Welcome back to our weekly miniseries covering DC Comics’ broadsheet Wednesday Comics. Our musings on the first six issues can be found at our Wednesday Comics Topic Page, and this week, we present the third in our series of interviews with the creators behind the project.
Amanda Conner, the artist of the outstanding Supergirl strip, took time out — before coffee even! — to chat from Brooklyn about this project and her diabolical plan to out-cute the comic book world. Can you believe this lady drew The Pro?
Newsarama: Were you a fan of the old Sunday newspaper comic sections when you were growing up?
Amanda Conner: I was any kind of comic fan! If it had pictures and words, I read it. My cousin and I would go over to our Grandmothers when we were a lot younger, and the fun thing to do was eat BooBerry cereal and read the Sunday comics! I didn’t really get into the serial comics when I was younger — I really liked the one-shot humor comics — but I read them all, even the ones I wasn’t that crazy about!
NRAMA: So, was that the attraction to working on this project, or was it getting a chance to work with Mark [Chiarello, editor]?
CONNER: I think mostly, I thought how fun it would be to work with Mark. And then, after I was slated to do the comic, I started thinking about how fun it would be to work in that format, because it is kind of a different thing from what I normally do. Part of it, also, was that back in the 1980s I tried to do a comic strip with someone, and, of course, it didn’t get picked up by a syndicate. That was my own attempt at the format years and years ago, so honestly, it is really nice do this and actually see it in print!
NRAMA: You are the only female artist on the title. Did you feel any extra pressure because of that? You are kind of a standard-bearer for female artists in the industry these days.
CONNER: No, not really. Years and years ago I did use to feel extra pressure, but I think that when you’re first starting out, and you’re new to the game, you’re going to feel pressure whether you’re male or female. I’ve gotten pretty comfortable with the work over the years so the pressure isn’t so bad. Part of the reason for that is that I work with people I really like, who are really smart, and who don’t make me feel like I am different. This is great and really important. But I’ve also been doing this for so long that for me, it’s no longer really an issue.
NRAMA: Your strip in Wednesday Comics is pretty different from everyone else’s — you’re one of the few that is not referencing a classic genre or paying homage to the format. Why did you choose to present Supergirl the way you did?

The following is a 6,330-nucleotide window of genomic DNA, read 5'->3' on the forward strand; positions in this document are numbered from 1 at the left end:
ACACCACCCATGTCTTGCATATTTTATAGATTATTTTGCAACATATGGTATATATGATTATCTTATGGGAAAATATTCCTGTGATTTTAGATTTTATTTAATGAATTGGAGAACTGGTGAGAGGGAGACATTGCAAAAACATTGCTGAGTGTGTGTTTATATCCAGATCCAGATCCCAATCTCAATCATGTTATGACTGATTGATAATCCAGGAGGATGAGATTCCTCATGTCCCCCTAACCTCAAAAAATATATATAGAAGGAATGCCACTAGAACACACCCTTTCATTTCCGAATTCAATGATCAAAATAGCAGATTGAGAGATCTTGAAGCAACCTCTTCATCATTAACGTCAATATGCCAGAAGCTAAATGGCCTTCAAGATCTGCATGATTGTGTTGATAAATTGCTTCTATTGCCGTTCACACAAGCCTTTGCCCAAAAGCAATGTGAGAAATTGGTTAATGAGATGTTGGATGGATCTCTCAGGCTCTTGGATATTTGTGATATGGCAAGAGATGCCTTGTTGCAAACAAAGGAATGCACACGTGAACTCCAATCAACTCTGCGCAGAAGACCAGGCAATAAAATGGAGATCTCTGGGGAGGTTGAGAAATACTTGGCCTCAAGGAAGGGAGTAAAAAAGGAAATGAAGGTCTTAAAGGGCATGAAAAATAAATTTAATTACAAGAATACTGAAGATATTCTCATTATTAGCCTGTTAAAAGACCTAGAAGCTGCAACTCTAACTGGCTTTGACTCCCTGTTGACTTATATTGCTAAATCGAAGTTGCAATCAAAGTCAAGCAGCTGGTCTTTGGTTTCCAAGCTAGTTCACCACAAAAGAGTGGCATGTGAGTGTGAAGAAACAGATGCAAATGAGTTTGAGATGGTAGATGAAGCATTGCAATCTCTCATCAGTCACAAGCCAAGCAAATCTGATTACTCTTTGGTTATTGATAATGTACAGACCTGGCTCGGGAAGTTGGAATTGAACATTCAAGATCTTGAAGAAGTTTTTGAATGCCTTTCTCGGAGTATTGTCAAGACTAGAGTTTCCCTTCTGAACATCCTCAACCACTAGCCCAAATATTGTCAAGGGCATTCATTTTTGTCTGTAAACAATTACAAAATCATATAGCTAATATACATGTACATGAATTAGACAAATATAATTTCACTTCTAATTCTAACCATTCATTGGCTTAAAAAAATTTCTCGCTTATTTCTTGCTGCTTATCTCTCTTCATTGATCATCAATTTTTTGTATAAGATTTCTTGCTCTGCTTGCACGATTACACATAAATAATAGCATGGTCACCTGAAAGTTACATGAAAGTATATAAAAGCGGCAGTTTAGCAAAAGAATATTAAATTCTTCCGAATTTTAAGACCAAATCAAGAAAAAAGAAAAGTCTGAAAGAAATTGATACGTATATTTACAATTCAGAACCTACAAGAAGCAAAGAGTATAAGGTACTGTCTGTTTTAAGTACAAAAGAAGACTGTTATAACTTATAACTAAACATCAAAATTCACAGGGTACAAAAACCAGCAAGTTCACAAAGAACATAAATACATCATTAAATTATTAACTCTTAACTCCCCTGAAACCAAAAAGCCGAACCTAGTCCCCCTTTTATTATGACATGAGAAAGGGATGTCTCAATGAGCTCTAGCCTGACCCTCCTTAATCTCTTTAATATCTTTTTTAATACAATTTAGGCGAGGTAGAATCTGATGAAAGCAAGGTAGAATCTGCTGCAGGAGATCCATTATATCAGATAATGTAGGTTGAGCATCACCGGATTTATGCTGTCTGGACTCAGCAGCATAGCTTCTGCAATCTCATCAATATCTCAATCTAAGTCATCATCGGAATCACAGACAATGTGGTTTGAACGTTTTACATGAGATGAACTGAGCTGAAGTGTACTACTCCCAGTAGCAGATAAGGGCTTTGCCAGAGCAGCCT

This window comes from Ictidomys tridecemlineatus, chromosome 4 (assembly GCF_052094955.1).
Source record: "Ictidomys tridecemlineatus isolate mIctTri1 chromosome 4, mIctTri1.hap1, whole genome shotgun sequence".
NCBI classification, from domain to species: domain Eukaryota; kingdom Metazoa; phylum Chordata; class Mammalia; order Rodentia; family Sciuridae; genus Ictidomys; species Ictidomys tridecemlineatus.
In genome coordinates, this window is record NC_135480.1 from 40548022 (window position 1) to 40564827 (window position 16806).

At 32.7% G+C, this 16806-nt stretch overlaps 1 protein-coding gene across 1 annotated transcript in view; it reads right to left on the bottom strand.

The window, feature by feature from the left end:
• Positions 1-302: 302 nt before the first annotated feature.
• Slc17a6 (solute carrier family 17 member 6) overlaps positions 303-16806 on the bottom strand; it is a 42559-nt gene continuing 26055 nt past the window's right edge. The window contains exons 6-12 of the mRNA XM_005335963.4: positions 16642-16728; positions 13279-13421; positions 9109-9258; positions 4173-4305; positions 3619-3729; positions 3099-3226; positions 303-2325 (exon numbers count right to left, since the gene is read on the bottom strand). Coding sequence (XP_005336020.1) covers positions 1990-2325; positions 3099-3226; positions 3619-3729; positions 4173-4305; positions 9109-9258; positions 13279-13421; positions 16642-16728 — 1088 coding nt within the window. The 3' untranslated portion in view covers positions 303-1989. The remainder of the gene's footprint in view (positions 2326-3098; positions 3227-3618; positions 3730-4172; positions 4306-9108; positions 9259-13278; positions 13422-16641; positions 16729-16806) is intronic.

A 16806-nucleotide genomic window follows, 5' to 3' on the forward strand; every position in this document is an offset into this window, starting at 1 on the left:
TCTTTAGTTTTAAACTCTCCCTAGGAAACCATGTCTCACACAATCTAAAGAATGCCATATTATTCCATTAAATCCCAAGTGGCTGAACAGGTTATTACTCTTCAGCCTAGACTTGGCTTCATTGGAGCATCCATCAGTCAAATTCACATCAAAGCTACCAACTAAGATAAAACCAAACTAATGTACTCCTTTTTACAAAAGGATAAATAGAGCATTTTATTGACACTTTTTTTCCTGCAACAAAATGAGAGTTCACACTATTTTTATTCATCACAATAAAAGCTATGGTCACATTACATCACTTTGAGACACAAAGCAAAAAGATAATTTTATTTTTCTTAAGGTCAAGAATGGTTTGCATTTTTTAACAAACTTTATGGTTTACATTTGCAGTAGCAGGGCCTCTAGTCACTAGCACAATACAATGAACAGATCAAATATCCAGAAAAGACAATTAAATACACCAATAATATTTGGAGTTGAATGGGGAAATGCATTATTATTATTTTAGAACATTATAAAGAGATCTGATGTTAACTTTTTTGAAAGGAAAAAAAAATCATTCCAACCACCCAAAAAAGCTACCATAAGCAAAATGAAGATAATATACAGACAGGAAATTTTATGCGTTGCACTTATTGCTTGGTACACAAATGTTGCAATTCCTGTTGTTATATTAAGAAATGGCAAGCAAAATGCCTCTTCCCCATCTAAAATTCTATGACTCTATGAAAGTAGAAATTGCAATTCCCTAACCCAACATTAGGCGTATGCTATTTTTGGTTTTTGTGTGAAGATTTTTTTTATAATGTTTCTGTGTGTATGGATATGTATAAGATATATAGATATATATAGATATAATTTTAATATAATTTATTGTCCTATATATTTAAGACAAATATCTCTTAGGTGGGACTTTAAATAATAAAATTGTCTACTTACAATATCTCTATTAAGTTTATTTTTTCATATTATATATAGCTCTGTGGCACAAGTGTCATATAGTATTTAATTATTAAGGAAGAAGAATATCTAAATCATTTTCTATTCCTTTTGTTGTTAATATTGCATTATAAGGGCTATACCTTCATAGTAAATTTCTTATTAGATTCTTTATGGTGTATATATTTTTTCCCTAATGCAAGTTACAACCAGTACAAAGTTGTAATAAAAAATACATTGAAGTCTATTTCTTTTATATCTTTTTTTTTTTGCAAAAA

CONNER: Well, once I found out the lineup I was going to be with, it was hugely intimidating. I thought “This is so daunting that I don’t think I can keep up with all those amazing people!” I knew I wasn’t going to be able to do Joe Kubert or Kyle Baker, or Ryan Sook —and all those other guys who are all really amazing; So, I decided to do what I am really comfortable with. My angle was going to be to make everything disgustingly adorable and cute. It may be boastful of me, but I am really good at disgustingly cute! Although so is Kyle. Thank God he’s not going with that. Honestly, I got all panicky and then I just figured I’d play to my strengths.
NRAMA: Is that why the Super-Pets make an appearance?
CONNER: I definitely love the Super-Pets! You don’t get chances to draw cute animals in mainstream comics very often in the first place. But the fun, for me, is making them act like regular cats and dogs would act, with the added components of super-speed and super-strength! Anyone who has had a pet knows they are fun and a source of a lot of joy but there are also times they drive you nuts. On occasion pets do stuff that make you want to jump out a window! So, the fun is in putting Supergirl, who is usually out saving the world, in that kind of situation. And Krypto and Streaky are usually pretty well behaved… what if we take them and make do things that regular dogs and cats do when they piss us off? This is something she can’t punch her way out of. Now she’s got to figure out a way to help her little buddies, which is a situation most regular people have been in often, but times 100 because of the powers.
NRAMA: Would you like to do a funny animal comic?
CONNER: I wouldn’t mind drawing funny animals. See, unfortunately, every so often someone comes along and says “we’re going to do so and so, and make it kid friendly,” and all this — and they usually end up paying crap, which is a shame. Also, a lot of times when stuff is written for a younger audience, it ends up talking down to them a little. I say write it a little more grown-up and smart, and the kids will usually rise up to it. It would be fun to have stuff like that for a younger audience, but make it riveting enough for older readers. You see them do it in animated features all the time. Why not comics? That being said, I wouldn’t mind doing it, but I also really enjoy the work I’m doing now that is a little more involved and more mature. I wish I could clone myself and then I could do it all!
NRAMA: Are you surprised by the reaction to your strip, which has been universally complimentary?
CONNER: I’m absolutely flabbergasted! When you consider the lineup — I mean, I am extremely surprised and really pretty humbled. But I’m really glad every one likes it a lot. It’s been a ton of fun for me to do. Oh, and in the middle of the series, we have Aquaman make an appearance (Newsarama Note: Wanna see it? Click the image above for a BIG version of the full page!). He was tremendously fun to do, and I think folks are really going to like it.
Next week: Geek Notes and our recaps return in a double-sized Wednesday Comics Thursday… because this week, Jamie’s stuck working at his day job, covering a sport that inexcusably plays games midweek. You can follow along with his European travails on Fox or on Twitter at @jamietrecker.